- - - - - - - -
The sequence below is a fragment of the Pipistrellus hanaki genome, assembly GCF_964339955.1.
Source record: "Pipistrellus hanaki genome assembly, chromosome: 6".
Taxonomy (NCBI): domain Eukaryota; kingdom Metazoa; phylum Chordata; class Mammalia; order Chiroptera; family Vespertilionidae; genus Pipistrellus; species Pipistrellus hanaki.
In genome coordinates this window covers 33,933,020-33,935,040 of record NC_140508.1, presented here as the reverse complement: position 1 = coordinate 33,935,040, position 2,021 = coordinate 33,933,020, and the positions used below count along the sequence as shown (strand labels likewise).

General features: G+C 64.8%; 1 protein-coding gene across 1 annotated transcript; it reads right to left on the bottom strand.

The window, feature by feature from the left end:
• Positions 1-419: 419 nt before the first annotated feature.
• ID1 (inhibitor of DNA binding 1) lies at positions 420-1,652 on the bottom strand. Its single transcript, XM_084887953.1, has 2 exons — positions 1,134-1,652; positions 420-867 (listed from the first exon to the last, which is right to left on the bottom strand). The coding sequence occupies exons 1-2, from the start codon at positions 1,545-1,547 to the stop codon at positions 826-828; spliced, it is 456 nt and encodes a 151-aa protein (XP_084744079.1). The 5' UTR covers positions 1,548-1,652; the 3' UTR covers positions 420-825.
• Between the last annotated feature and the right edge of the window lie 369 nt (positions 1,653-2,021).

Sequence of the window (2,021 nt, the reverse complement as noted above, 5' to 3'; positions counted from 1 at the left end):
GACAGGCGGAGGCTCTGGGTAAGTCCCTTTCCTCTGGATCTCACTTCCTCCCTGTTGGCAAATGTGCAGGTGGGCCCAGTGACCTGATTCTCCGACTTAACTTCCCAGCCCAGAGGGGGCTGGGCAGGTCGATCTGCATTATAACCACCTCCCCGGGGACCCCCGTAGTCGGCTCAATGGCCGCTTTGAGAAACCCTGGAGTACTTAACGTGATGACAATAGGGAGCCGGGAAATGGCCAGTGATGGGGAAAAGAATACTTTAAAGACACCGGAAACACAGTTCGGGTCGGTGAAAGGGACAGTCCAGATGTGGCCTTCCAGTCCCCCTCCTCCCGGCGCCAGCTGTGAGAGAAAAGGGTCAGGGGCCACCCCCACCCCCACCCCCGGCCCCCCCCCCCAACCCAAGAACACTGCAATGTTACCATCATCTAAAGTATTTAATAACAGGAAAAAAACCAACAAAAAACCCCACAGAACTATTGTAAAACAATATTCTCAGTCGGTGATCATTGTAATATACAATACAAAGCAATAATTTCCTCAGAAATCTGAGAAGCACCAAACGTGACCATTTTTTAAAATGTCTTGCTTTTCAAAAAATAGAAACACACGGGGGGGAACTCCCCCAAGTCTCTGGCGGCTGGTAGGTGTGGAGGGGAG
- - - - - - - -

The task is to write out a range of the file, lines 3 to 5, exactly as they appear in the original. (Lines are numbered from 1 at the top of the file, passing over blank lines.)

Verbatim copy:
Taxonomy (NCBI): domain Eukaryota; kingdom Metazoa; phylum Chordata; class Mammalia; order Chiroptera; family Vespertilionidae; genus Pipistrellus; species Pipistrellus hanaki.
In genome coordinates this window covers 33,933,020-33,935,040 of record NC_140508.1, presented here as the reverse complement: position 1 = coordinate 33,935,040, position 2,021 = coordinate 33,933,020, and the positions used below count along the sequence as shown (strand labels likewise).

General features: G+C 64.8%; 1 protein-coding gene across 1 annotated transcript; it reads right to left on the bottom strand.